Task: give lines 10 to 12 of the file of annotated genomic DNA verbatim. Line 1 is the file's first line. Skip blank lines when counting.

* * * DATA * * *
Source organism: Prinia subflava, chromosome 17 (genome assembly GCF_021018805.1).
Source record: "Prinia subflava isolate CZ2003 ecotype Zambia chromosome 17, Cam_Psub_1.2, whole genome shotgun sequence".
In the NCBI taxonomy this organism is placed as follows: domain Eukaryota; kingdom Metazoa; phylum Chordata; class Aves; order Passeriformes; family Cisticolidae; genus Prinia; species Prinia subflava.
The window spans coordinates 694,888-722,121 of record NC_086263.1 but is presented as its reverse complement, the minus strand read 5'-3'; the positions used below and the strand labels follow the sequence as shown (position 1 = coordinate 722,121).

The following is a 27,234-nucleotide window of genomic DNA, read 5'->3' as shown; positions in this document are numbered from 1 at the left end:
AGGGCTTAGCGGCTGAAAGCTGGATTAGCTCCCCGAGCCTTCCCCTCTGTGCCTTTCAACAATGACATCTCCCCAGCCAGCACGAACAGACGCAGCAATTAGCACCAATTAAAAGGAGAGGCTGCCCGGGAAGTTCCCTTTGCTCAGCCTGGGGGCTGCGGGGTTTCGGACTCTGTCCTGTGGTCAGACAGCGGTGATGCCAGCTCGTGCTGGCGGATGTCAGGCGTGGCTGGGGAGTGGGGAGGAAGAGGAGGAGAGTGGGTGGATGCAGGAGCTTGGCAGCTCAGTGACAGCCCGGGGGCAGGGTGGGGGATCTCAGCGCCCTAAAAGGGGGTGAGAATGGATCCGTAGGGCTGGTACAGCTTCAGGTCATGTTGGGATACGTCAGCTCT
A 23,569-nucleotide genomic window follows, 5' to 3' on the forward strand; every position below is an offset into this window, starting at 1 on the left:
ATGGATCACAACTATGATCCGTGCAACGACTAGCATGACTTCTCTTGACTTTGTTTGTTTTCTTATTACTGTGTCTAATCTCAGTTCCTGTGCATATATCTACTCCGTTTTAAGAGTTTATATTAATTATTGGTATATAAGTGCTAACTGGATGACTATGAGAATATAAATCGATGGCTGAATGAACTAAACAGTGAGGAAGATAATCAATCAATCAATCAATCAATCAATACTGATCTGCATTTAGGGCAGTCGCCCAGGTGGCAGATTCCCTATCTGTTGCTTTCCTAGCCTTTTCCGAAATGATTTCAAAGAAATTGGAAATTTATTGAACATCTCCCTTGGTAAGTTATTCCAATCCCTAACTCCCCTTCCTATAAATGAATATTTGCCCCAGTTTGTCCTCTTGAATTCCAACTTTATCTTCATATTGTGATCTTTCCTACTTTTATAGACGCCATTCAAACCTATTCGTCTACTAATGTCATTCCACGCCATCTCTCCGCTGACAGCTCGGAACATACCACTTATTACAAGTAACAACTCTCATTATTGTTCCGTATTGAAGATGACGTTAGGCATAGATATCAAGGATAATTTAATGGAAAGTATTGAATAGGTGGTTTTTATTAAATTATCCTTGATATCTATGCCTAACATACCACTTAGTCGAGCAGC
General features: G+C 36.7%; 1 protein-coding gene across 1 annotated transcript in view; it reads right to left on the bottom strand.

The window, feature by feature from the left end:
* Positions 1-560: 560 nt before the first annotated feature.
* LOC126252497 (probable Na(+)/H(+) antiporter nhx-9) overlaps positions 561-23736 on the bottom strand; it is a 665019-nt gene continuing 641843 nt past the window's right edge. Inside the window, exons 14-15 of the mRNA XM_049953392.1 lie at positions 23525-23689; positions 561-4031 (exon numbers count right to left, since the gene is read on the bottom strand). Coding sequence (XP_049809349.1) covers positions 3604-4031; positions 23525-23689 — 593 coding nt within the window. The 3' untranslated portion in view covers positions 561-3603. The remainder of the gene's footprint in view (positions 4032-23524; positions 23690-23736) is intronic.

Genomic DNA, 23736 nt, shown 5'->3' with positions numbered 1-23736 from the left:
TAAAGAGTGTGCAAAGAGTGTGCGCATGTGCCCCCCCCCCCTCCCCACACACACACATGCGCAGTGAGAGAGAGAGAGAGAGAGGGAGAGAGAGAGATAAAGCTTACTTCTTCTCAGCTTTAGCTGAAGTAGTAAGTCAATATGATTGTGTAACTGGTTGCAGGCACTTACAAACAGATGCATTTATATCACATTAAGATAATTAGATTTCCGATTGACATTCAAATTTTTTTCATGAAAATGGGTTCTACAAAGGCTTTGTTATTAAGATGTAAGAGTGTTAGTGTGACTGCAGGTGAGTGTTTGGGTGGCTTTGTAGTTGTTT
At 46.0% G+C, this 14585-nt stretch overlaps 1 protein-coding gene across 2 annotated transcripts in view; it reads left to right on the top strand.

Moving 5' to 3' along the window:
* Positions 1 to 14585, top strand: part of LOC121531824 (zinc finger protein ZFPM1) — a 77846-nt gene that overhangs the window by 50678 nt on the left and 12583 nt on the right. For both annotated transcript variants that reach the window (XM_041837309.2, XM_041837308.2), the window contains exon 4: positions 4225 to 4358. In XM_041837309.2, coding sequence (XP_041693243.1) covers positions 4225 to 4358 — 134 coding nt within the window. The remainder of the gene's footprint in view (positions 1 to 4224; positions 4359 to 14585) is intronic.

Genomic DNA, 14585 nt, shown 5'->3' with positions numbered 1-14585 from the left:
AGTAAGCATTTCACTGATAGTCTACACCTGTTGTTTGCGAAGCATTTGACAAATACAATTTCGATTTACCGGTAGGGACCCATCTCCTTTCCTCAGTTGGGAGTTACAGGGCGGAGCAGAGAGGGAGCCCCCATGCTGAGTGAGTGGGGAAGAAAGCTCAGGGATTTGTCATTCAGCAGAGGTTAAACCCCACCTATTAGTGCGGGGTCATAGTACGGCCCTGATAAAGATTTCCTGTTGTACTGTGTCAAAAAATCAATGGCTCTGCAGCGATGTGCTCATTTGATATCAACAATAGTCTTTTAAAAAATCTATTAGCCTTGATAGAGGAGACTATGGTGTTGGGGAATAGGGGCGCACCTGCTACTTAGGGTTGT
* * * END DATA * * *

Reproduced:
The window, feature by feature from the left end:
* Positions 1-560: 560 nt before the first annotated feature.
* LOC126252497 (probable Na(+)/H(+) antiporter nhx-9) overlaps positions 561-23736 on the bottom strand; it is a 665019-nt gene continuing 641843 nt past the window's right edge. Inside the window, exons 14-15 of the mRNA XM_049953392.1 lie at positions 23525-23689; positions 561-4031 (exon numbers count right to left, since the gene is read on the bottom strand). Coding sequence (XP_049809349.1) covers positions 3604-4031; positions 23525-23689 — 593 coding nt within the window. The 3' untranslated portion in view covers positions 561-3603. The remainder of the gene's footprint in view (positions 4032-23524; positions 23690-23736) is intronic.